Pain is where the growth happens

Pain growth 2

“Learning is a gift even when pain is a teacher” ~ Maya Watson. I had to focus on this truism the day after my first class of Kuk Sool Won.

My body, unaccustomed to the stretching, kicking, punching and body conditioning exercises demanded in martial arts training was registering its use.

It hurt. A lot. The next day, it hurt even more.

“Pain is where the growth happens” my husband, Robin, reminded me. He should know, he trains for triathlons (you can check out his blog Remarkable Runs).

Although my fitness has been steadily improving, doing 50 crunches after all the other exercises took it’s toll. Laughing was not comfortable.

I am still however extremely grateful for the privilege of learning this art. The book the Iron Butterfly, The Memoir of a Martial Arts Master tells the story of Choon-Ok Jade Harmon, the highest ranking female Kuk Sool Won Master, with a Ninth-Degree Black Belt. She relates how she had to beg and plead for an extended period to be allowed to start learning Kuk Sool Won. We don’t always value or recognise the opportunities presented to us.

I asked our instructor  Gyo Sa Nim Sahar about the pain in my hips. She encouraged me to stretch. She said I should expect to feel pain for at least the first few months. My body needed time to adjust to the new movements I was putting it through.

She then told me that with daily stretching it would be possible for me to do a full split in 3 months. She also revealed that she got so comfortable doing the splits that she once fell asleep in that position! Wow – now that’s impressive!

It was hard to comprehend let alone visualize me doing the splits! But what did I have to lose? “Challenge accepted “I said (I’m still all kinds of crazy!)

My kids have also set the splits as a martial arts goal for this year so at least I won’t be alone and it least it won’t be as bad as Master Pai Mei teaching Beatrix the Three Inch punch in Kill Bill Vol 2.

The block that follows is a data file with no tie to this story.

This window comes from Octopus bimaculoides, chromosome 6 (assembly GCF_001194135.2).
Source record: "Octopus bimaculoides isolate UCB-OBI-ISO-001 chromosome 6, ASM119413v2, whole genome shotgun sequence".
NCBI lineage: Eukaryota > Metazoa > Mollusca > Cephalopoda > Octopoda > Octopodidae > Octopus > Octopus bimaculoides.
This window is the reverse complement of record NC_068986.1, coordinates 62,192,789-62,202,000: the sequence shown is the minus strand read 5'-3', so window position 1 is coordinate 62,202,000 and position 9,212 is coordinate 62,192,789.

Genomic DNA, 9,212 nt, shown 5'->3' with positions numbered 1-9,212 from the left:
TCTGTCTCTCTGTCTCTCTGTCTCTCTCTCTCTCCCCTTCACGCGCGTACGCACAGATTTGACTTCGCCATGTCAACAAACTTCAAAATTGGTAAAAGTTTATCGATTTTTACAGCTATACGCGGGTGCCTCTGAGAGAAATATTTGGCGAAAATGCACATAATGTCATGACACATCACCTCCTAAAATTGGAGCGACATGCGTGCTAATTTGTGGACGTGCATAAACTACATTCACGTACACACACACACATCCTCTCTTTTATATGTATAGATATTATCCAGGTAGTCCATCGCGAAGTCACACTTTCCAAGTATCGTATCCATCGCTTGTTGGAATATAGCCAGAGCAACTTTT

Our family doctor, who also enjoys martial arts, and demonstrated some Chen style Tai Chi punches during my last visit, advised me to take it slowly and give my body time to process the changes. He said the workout would be great to relieve my stress and increase my strength though so was very encouraging.

So despite my body feeling like it had been sat upon by a rather large elephant – I made it through the second class.

I was taught Ki Bohn Soo techniques, the first part of the Ki Cho Hyung forms and also given an explanation of some of the forms and techniques required to progress to the next belt level. “How do you recall all the Korean names?” I asked Rick. “You do them all. Repeatedly.” he responded.

“We need more practice” said In Hyuk Suh the founder, Grandmaster and President of the World Kuk Sool Association. I can see that with more practice there will be more pain. There is no pain free path, but when you’re doing something that matters, pain becomes your teacher.

As Seth Godin said, all athletes get tired, all of them feel pain. They just have to find a place to put the tired and the pain so that they can accomplish their goals in harmony with it.

So from now on whenever I feel the consequences of taking my body into unexplored territory I will use the mantra – Pain is where the growth happens!

Where will you put yours?

 

Disclaimer: The views expressed here are solely those of the author in her private capacity and do not in any way represent the views of Master Saidi or that of the World Kuk Sool Won Association.

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About Vanessa Lee Thomas

floral photographer, wife, s-a-h Mom, genetic counselling supporter, martial arts fan, nature lover, writer, marketing enthusiast and freelance journalist

Posted on January 23, 2015, in Uncategorized. Bookmark the permalink. Leave a comment.

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